|Adolescent Fertility and Child Health: The Interaction of Maternal Age, Parity and Birth Intervals in Determining Child Health Outcomes|
||Jocelyn E. Finlay, Melanie K. Norton, and Iván Mejía-Guevara
||International Journal of Child Health and Nutrition, 6: 16-33; DOI: 10.6000/1929-4247.2017.06.01.2
Multiple African Countries
||Introduction: Contributing to the Sustainable Development Goals, Global Goals, Global Strategy for Women’s, Children’s and Adolescents’ Health 2016-2030, we clarify the interaction between maternal age, parity and birth intervals to examine the effects on child health.
Methods: We use Demographic and Health Survey data from 33 sub-Saharan African countries, and apply multivariate Poisson and logistic models to first examine the effect of maternal age (15-17, 18-19, 20-24, 25-29, 30-39) on infant mortality and stunting, then modify this relationship by parity and account for the confounding effects of short birth intervals.
Results: We find that poor infant mortality outcomes of children born to teen mothers are driven by higher parity children, not first-born children. While first-born children of teen mothers are at a high risk of stunting, they are likely to survive. Short birth intervals have a negative effect on infant survival and stunting outcomes. But controlling for short birth intervals does not completely offset the effect of young age at birth on child survival outcomes.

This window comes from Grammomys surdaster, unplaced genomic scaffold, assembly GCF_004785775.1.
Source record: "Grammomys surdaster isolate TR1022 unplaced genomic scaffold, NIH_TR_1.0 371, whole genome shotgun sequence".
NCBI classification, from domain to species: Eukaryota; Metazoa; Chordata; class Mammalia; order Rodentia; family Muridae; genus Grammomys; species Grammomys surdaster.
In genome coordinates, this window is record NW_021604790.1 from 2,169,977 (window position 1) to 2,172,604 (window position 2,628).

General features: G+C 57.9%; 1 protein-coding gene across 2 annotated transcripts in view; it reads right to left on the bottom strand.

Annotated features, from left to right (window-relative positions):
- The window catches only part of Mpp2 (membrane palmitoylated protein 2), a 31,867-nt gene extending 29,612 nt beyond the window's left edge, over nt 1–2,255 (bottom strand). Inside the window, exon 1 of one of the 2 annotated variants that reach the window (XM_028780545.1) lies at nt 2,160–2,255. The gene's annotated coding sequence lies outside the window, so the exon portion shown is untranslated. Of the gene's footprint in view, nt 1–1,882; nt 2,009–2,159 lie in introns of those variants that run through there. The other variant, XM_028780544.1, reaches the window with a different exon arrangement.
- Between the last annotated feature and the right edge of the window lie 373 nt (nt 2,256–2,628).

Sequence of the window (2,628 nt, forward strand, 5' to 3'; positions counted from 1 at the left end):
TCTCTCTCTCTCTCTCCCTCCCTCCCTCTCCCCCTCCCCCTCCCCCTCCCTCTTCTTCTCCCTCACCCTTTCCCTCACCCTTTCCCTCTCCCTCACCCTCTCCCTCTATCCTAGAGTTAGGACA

Discussion: High parity children of young mothers are at a high risk of infant mortality, driven in part – but not completely – by short birth intervals. Policies aimed at delaying first birth are warranted, but should not overshadow the need to support adolescent mothers at risk of multiple births that are tightly spaced.
Keywords: Maternal age, parity, birth intervals, child health, sub-Saharan Africa.